Rethinking the post-9/11 strategy
Analysts debate the rhetoric of war as part of the fight against terrorism.
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"Measuring the total number of terrorist attacks globally from a US national security perspective is meaningless because most of those groups are not targeting the United States," says Jones.Skip to next paragraph
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He and other analysts also contend that Al Qaeda has been pushed back successfully in parts of Iraq specifically because the military has begun employing more law-enforcement type strategies there.
"To be effective against terrorism in many ways requires the same things that are needed to be effective against crime. It's knowing neighborhoods, good intelligence, and on the ground information – exactly the kind of information we lacked in Iraq the first three years of the operation," says Gary LaFree, director of the National Consortium for the Study of Terrorism and Responses to Terrorism (START) at the University of Maryland.
But Professor LaFree says criminology is not a perfect metaphor for dealing with terrorism, either.
"This is what's so difficult about terrorism: it's a blend of political and just plain old criminal justice stuff," he says.
That political element is one of the things that prompts Frank Cilluffo, the director of the Homeland Security Policy Institute at George Washington University to argue strongly against using the phrase "war on terror." Like Jones, he believes the phrase plays into Al Qaeda's own political narrative as holy warriors and thus gives them legitimacy.
"The adversary's real center of gravity is its narrative and we have to find ways to facilitate it falling on its own weight," says Professor Cilluffo. He agrees with the Heritage's Carafano that Al Qaeda is indeed losing some popular support in the Muslim world.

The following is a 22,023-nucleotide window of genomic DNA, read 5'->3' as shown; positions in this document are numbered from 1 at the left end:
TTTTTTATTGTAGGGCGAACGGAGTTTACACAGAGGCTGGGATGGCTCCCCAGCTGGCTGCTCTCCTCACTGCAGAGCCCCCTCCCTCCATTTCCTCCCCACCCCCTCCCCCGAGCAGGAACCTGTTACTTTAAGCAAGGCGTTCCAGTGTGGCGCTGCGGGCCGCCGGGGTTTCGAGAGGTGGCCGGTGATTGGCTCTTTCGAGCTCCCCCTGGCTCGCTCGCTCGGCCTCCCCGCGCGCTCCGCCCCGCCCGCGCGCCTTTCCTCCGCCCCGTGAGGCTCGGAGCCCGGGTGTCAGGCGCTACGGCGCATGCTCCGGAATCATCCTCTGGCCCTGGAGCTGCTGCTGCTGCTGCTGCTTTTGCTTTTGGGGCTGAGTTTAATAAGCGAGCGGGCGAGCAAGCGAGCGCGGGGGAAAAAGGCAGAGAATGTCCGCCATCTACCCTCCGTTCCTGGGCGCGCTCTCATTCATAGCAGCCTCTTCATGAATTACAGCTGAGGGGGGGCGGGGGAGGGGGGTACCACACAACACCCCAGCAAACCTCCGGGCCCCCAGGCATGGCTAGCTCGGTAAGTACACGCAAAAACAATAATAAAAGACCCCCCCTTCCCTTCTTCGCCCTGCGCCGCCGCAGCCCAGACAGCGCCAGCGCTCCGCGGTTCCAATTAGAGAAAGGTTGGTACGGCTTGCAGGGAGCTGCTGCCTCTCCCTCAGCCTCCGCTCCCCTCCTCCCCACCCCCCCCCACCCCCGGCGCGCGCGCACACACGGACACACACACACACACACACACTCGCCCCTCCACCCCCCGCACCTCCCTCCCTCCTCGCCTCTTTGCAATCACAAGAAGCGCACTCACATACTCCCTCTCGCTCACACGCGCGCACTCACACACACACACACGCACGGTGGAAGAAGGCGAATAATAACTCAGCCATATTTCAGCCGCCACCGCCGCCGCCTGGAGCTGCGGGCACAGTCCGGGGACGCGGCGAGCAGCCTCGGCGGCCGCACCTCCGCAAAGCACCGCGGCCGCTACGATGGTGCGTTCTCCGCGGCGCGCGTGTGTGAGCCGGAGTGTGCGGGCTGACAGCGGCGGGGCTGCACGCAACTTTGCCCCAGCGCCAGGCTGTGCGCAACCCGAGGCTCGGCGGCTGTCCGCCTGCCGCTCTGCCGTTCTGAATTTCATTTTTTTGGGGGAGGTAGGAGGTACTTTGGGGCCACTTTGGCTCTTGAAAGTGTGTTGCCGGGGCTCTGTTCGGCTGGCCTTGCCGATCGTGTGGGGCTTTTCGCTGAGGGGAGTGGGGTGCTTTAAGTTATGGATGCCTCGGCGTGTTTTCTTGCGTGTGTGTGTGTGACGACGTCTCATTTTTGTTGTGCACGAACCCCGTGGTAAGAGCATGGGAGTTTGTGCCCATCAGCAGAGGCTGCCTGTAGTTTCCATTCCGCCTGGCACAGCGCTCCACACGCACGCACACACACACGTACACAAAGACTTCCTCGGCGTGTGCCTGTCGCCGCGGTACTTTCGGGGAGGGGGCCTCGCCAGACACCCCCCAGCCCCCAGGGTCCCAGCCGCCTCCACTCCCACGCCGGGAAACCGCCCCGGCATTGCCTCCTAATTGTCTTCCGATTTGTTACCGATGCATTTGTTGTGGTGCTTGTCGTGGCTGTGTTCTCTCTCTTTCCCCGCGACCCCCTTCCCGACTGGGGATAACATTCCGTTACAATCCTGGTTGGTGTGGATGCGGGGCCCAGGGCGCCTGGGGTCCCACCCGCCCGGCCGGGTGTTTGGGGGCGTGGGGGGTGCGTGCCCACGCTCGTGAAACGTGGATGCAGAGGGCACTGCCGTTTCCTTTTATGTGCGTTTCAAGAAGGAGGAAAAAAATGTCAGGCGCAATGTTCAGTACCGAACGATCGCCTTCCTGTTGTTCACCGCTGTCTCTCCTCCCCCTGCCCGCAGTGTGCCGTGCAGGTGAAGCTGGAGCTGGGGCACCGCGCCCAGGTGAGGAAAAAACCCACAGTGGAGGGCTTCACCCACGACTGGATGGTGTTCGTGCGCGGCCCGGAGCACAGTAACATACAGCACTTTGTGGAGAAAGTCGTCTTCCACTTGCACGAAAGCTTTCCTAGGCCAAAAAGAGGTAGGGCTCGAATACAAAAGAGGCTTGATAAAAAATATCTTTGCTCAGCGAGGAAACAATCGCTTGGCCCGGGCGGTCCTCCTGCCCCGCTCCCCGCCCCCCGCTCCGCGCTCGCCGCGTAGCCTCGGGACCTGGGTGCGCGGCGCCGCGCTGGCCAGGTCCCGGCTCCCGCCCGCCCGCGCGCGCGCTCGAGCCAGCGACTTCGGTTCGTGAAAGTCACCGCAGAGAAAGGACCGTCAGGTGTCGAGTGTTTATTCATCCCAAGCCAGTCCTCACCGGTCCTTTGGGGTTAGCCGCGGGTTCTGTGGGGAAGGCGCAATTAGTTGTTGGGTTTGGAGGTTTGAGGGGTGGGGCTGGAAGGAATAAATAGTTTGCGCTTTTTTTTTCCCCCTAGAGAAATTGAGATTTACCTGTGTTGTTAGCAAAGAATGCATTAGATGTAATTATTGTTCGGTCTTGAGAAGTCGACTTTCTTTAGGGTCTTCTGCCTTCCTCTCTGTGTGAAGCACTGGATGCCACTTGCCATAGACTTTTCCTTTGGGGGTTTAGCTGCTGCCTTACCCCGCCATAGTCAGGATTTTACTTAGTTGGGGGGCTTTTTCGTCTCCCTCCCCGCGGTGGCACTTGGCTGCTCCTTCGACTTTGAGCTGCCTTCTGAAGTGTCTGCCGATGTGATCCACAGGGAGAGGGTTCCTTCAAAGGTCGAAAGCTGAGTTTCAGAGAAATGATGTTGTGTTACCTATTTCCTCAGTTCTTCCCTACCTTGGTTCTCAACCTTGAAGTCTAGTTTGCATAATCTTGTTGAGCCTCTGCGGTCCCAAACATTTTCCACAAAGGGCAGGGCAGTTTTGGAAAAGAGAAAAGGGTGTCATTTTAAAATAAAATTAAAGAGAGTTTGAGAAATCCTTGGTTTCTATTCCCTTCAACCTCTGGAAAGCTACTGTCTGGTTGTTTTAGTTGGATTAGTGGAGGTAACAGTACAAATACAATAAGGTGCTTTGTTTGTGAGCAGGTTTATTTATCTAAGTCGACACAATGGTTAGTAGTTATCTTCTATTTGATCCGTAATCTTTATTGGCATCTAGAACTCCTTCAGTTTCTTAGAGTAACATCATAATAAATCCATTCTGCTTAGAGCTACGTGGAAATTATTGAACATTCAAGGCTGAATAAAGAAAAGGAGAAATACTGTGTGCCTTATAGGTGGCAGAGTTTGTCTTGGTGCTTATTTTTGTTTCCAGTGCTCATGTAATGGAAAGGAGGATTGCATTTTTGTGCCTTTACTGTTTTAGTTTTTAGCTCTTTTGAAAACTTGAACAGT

But Cilluffo believes Al Qaeda itself is responsible for that.
"Al Qaeda has made its colors very clear – people see it for what it is: a violent ideology that will kill anything and everything in its way to meet its so-called objective," he says. "It's unraveling. Even some of the intellectual thinkers [within the movement are] peeling away the justification and credibility of Al Qaeda's narrative."
Jones and others also note that most major Western countries have already abandoned the notion of a war on terror, including Great Britain.
"The British have long since dropped any reference to a war on terror, in part because of their long standing experience fighting the [Irish Republican Army]," says Jones. "Where they became increasingly successful is when they started using Special Branch – their counter terrorism police force - as well as MI-5, their domestic intelligence service. It's the use of those two actors together that really helped penetrate the IRA not the military."
The Heritage's Carafano believes the debate about "shifting the rhetoric" is already old and will have little impact on a war that he contends is already almost won.
But Carafano does agree with the other analysts on one other point: The threat posed by Al Qaeda is still present and the country cannot let down its guard.
"We could easily have another event. We don't want to blow it out of proportion – we want to keep things in perspective," says LaFree. "It's great we haven't had another attack, but we're still not out of the woods."